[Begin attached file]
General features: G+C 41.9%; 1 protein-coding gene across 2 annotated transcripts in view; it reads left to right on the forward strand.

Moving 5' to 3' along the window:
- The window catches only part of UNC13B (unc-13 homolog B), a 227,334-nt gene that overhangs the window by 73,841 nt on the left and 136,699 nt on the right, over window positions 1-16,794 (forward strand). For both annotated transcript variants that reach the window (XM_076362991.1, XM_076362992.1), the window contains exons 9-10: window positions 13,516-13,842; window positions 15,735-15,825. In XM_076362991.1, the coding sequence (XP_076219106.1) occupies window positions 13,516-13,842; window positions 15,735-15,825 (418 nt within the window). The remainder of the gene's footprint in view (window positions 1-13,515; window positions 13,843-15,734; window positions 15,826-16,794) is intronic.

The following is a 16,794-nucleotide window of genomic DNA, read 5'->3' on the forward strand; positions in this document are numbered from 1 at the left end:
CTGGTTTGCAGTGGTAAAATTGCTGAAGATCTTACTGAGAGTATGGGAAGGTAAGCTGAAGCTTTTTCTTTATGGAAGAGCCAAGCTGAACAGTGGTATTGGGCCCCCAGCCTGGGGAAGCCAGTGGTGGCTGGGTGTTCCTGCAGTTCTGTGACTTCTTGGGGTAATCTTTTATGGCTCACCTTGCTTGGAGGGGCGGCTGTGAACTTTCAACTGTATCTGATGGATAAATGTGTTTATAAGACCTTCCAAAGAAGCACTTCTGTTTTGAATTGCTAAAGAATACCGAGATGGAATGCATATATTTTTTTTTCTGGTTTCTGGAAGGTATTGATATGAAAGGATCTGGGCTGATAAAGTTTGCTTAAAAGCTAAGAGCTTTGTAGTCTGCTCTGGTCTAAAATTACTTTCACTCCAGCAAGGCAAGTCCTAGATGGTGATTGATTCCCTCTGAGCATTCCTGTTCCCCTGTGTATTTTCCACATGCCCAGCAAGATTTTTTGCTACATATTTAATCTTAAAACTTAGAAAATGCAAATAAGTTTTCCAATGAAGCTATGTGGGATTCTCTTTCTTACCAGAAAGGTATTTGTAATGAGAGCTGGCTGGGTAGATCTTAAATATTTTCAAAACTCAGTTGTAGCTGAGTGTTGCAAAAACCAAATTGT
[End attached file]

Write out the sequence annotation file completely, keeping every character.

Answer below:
General features: G+C 41.9%; 1 protein-coding gene across 2 annotated transcripts in view; it reads left to right on the forward strand.

Moving 5' to 3' along the window:
- The window catches only part of UNC13B (unc-13 homolog B), a 227,334-nt gene that overhangs the window by 73,841 nt on the left and 136,699 nt on the right, over window positions 1-16,794 (forward strand). For both annotated transcript variants that reach the window (XM_076362991.1, XM_076362992.1), the window contains exons 9-10: window positions 13,516-13,842; window positions 15,735-15,825. In XM_076362991.1, the coding sequence (XP_076219106.1) occupies window positions 13,516-13,842; window positions 15,735-15,825 (418 nt within the window). The remainder of the gene's footprint in view (window positions 1-13,515; window positions 13,843-15,734; window positions 15,826-16,794) is intronic.

The following is a 16,794-nucleotide window of genomic DNA, read 5'->3' on the forward strand; positions in this document are numbered from 1 at the left end:
CTGGTTTGCAGTGGTAAAATTGCTGAAGATCTTACTGAGAGTATGGGAAGGTAAGCTGAAGCTTTTTCTTTATGGAAGAGCCAAGCTGAACAGTGGTATTGGGCCCCCAGCCTGGGGAAGCCAGTGGTGGCTGGGTGTTCCTGCAGTTCTGTGACTTCTTGGGGTAATCTTTTATGGCTCACCTTGCTTGGAGGGGCGGCTGTGAACTTTCAACTGTATCTGATGGATAAATGTGTTTATAAGACCTTCCAAAGAAGCACTTCTGTTTTGAATTGCTAAAGAATACCGAGATGGAATGCATATATTTTTTTTTCTGGTTTCTGGAAGGTATTGATATGAAAGGATCTGGGCTGATAAAGTTTGCTTAAAAGCTAAGAGCTTTGTAGTCTGCTCTGGTCTAAAATTACTTTCACTCCAGCAAGGCAAGTCCTAGATGGTGATTGATTCCCTCTGAGCATTCCTGTTCCCCTGTGTATTTTCCACATGCCCAGCAAGATTTTTTGCTACATATTTAATCTTAAAACTTAGAAAATGCAAATAAGTTTTCCAATGAAGCTATGTGGGATTCTCTTTCTTACCAGAAAGGTATTTGTAATGAGAGCTGGCTGGGTAGATCTTAAATATTTTCAAAACTCAGTTGTAGCTGAGTGTTGCAAAAACCAAATTGT